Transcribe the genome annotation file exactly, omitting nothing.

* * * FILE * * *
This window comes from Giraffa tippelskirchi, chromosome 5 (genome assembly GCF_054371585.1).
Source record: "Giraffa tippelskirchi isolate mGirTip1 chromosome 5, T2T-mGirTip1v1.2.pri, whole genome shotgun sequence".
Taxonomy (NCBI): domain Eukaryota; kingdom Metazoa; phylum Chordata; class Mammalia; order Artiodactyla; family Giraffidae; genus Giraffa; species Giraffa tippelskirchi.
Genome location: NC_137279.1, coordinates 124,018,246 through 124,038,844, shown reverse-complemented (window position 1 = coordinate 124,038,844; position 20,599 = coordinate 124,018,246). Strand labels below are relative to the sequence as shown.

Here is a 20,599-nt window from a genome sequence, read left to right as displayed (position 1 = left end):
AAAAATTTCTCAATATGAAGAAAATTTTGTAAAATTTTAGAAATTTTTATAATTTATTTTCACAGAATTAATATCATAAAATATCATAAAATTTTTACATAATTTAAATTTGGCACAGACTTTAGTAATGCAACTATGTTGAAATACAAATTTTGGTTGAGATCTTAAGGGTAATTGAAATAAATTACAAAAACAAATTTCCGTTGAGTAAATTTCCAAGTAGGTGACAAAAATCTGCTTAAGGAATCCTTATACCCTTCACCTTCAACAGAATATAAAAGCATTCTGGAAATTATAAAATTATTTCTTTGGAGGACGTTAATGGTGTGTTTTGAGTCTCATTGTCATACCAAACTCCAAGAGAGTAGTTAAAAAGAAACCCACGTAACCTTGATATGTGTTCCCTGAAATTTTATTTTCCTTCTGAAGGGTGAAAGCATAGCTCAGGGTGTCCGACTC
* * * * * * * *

This window comes from Giraffa tippelskirchi, chromosome 5 (genome assembly GCF_054371585.1).
Source record: "Giraffa tippelskirchi isolate mGirTip1 chromosome 5, T2T-mGirTip1v1.2.pri, whole genome shotgun sequence".
Taxonomy (NCBI): domain Eukaryota; kingdom Metazoa; phylum Chordata; class Mammalia; order Artiodactyla; family Giraffidae; genus Giraffa; species Giraffa tippelskirchi.
Genome location: NC_137279.1, coordinates 124,018,246 through 124,038,844, shown reverse-complemented (window position 1 = coordinate 124,038,844; position 20,599 = coordinate 124,018,246). Strand labels below are relative to the sequence as shown.

Here is a 20,599-nt window from a genome sequence, read left to right as displayed (position 1 = left end):
AAAAATTTCTCAATATGAAGAAAATTTTGTAAAATTTTAGAAATTTTTATAATTTATTTTCACAGAATTAATATCATAAAATATCATAAAATTTTTACATAATTTAAATTTGGCACAGACTTTAGTAATGCAACTATGTTGAAATACAAATTTTGGTTGAGATCTTAAGGGTAATTGAAATAAATTACAAAAACAAATTTCCGTTGAGTAAATTTCCAAGTAGGTGACAAAAATCTGCTTAAGGAATCCTTATACCCTTCACCTTCAACAGAATATAAAAGCATTCTGGAAATTATAAAATTATTTCTTTGGAGGACGTTAATGGTGTGTTTTGAGTCTCATTGTCATACCAAACTCCAAGAGAGTAGTTAAAAAGAAACCCACGTAACCTTGATATGTGTTCCCTGAAATTTTATTTTCCTTCTGAAGGGTGAAAGCATAGCTCAGGGTGTCCGACTC